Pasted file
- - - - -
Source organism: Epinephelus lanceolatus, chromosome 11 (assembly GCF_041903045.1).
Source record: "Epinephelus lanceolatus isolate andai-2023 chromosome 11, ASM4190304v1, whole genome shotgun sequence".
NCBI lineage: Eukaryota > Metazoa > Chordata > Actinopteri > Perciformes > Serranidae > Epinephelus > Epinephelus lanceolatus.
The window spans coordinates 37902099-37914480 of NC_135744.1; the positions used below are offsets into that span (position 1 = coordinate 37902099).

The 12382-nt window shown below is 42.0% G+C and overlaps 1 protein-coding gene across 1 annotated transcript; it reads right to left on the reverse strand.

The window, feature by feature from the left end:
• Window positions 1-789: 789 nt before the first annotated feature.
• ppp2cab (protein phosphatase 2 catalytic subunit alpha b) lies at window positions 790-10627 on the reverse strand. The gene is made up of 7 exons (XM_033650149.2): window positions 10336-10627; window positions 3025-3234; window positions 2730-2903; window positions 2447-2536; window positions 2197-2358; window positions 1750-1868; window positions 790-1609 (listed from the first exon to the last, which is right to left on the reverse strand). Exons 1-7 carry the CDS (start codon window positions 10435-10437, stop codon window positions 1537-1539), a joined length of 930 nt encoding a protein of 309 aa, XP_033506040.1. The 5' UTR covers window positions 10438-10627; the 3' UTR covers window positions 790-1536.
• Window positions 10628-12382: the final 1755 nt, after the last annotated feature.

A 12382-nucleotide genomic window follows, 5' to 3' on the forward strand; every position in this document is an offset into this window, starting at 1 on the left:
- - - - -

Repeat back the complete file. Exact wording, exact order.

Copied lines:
Source organism: Epinephelus lanceolatus, chromosome 11 (assembly GCF_041903045.1).
Source record: "Epinephelus lanceolatus isolate andai-2023 chromosome 11, ASM4190304v1, whole genome shotgun sequence".
NCBI lineage: Eukaryota > Metazoa > Chordata > Actinopteri > Perciformes > Serranidae > Epinephelus > Epinephelus lanceolatus.
The window spans coordinates 37902099-37914480 of NC_135744.1; the positions used below are offsets into that span (position 1 = coordinate 37902099).

The 12382-nt window shown below is 42.0% G+C and overlaps 1 protein-coding gene across 1 annotated transcript; it reads right to left on the reverse strand.

The window, feature by feature from the left end:
• Window positions 1-789: 789 nt before the first annotated feature.
• ppp2cab (protein phosphatase 2 catalytic subunit alpha b) lies at window positions 790-10627 on the reverse strand. The gene is made up of 7 exons (XM_033650149.2): window positions 10336-10627; window positions 3025-3234; window positions 2730-2903; window positions 2447-2536; window positions 2197-2358; window positions 1750-1868; window positions 790-1609 (listed from the first exon to the last, which is right to left on the reverse strand). Exons 1-7 carry the CDS (start codon window positions 10435-10437, stop codon window positions 1537-1539), a joined length of 930 nt encoding a protein of 309 aa, XP_033506040.1. The 5' UTR covers window positions 10438-10627; the 3' UTR covers window positions 790-1536.
• Window positions 10628-12382: the final 1755 nt, after the last annotated feature.

A 12382-nucleotide genomic window follows, 5' to 3' on the forward strand; every position in this document is an offset into this window, starting at 1 on the left: